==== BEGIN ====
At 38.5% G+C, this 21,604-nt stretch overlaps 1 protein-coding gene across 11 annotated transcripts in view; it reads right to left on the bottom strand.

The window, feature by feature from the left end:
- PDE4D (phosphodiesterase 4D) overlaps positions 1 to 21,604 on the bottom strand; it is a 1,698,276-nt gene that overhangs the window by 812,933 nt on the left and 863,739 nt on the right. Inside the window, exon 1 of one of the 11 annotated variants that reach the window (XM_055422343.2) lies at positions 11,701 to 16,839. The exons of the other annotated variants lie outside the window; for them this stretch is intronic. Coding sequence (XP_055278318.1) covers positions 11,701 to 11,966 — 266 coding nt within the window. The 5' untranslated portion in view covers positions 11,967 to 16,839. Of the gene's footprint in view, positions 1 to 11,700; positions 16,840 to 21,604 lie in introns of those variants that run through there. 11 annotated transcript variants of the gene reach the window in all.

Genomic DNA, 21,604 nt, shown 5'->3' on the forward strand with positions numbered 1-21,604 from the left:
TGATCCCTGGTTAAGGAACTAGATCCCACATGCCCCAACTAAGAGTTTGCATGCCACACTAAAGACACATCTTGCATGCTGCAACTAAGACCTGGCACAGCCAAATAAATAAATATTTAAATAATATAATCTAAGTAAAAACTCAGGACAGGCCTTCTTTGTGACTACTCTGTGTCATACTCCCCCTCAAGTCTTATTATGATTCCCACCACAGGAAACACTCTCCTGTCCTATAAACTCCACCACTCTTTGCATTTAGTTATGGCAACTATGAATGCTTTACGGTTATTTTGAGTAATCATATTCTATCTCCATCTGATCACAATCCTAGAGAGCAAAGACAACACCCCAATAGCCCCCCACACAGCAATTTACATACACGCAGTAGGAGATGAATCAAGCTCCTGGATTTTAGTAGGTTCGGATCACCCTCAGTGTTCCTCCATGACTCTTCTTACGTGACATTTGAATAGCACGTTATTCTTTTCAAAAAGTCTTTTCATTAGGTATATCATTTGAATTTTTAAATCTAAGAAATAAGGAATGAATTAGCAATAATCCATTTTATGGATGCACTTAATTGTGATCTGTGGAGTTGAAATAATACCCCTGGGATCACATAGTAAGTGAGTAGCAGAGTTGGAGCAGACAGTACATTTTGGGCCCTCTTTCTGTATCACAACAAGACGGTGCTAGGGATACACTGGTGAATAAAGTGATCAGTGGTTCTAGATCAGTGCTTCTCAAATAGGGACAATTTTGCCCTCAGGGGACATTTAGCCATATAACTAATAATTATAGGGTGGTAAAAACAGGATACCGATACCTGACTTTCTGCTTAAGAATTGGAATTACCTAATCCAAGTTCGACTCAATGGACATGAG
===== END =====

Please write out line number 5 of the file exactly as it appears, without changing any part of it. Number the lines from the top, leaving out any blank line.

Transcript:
TGATCCCTGGTTAAGGAACTAGATCCCACATGCCCCAACTAAGAGTTTGCATGCCACACTAAAGACACATCTTGCATGCTGCAACTAAGACCTGGCACAGCCAAATAAATAAATATTTAAATAATATAATCTAAGTAAAAACTCAGGACAGGCCTTCTTTGTGACTACTCTGTGTCATACTCCCCCTCAAGTCTTATTATGATTCCCACCACAGGAAACACTCTCCTGTCCTATAAACTCCACCACTCTTTGCATTTAGTTATGGCAACTATGAATGCTTTACGGTTATTTTGAGTAATCATATTCTATCTCCATCTGATCACAATCCTAGAGAGCAAAGACAACACCCCAATAGCCCCCCACACAGCAATTTACATACACGCAGTAGGAGATGAATCAAGCTCCTGGATTTTAGTAGGTTCGGATCACCCTCAGTGTTCCTCCATGACTCTTCTTACGTGACATTTGAATAGCACGTTATTCTTTTCAAAAAGTCTTTTCATTAGGTATATCATTTGAATTTTTAAATCTAAGAAATAAGGAATGAATTAGCAATAATCCATTTTATGGATGCACTTAATTGTGATCTGTGGAGTTGAAATAATACCCCTGGGATCACATAGTAAGTGAGTAGCAGAGTTGGAGCAGACAGTACATTTTGGGCCCTCTTTCTGTATCACAACAAGACGGTGCTAGGGATACACTGGTGAATAAAGTGATCAGTGGTTCTAGATCAGTGCTTCTCAAATAGGGACAATTTTGCCCTCAGGGGACATTTAGCCATATAACTAATAATTATAGGGTGGTAAAAACAGGATACCGATACCTGACTTTCTGCTTAAGAATTGGAATTACCTAATCCAAGTTCGACTCAATGGACATGAG